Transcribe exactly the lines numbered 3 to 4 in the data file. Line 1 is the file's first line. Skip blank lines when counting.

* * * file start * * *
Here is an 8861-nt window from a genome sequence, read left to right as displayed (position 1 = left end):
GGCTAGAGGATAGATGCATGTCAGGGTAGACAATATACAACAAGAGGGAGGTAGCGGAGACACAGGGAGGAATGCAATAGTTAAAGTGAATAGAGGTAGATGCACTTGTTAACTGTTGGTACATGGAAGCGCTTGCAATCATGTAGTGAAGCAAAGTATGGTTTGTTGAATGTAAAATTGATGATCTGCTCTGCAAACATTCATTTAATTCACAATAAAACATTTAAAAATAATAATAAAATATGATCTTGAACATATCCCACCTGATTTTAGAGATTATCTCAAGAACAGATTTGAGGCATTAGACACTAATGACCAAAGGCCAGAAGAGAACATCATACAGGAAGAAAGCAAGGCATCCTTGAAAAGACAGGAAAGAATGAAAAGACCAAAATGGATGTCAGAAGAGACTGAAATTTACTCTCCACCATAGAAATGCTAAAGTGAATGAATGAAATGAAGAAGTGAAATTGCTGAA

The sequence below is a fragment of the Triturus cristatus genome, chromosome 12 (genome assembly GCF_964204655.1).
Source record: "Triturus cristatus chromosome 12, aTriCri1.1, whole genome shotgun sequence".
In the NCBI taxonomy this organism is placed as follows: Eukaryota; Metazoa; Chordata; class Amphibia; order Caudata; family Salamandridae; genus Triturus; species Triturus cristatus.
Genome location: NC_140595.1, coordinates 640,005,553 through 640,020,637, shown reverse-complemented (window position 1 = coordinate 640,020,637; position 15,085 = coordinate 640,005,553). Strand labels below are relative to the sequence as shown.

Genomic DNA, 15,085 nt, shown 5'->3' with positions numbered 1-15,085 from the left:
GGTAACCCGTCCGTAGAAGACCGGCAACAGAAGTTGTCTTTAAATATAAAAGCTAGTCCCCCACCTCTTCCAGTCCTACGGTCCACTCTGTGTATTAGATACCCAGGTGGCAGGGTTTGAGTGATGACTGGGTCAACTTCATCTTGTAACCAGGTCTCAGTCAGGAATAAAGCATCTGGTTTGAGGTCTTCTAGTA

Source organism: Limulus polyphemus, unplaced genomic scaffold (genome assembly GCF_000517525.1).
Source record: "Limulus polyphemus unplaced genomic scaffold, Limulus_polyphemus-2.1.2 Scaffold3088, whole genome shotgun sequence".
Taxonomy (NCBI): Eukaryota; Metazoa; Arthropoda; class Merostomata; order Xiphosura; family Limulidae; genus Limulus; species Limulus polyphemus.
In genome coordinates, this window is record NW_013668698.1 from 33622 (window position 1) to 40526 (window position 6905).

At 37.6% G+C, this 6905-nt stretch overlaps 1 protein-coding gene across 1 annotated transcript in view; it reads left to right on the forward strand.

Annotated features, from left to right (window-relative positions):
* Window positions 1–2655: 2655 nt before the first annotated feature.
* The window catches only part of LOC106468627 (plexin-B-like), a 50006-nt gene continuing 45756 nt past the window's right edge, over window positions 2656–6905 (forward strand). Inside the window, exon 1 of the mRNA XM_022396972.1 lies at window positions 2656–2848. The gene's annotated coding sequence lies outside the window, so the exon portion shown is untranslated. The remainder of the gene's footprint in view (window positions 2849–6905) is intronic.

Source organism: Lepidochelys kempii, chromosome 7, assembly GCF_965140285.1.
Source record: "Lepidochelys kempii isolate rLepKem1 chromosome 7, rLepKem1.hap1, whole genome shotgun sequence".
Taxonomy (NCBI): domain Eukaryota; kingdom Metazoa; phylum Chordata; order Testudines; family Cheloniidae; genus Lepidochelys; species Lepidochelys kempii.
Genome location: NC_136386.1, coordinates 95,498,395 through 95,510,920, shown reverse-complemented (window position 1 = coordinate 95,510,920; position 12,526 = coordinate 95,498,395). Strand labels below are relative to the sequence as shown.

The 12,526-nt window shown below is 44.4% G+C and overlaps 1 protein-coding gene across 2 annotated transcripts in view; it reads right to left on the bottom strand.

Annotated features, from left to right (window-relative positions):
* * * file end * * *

The sequence below is a fragment of the Triturus cristatus genome, chromosome 12 (genome assembly GCF_964204655.1).
Source record: "Triturus cristatus chromosome 12, aTriCri1.1, whole genome shotgun sequence".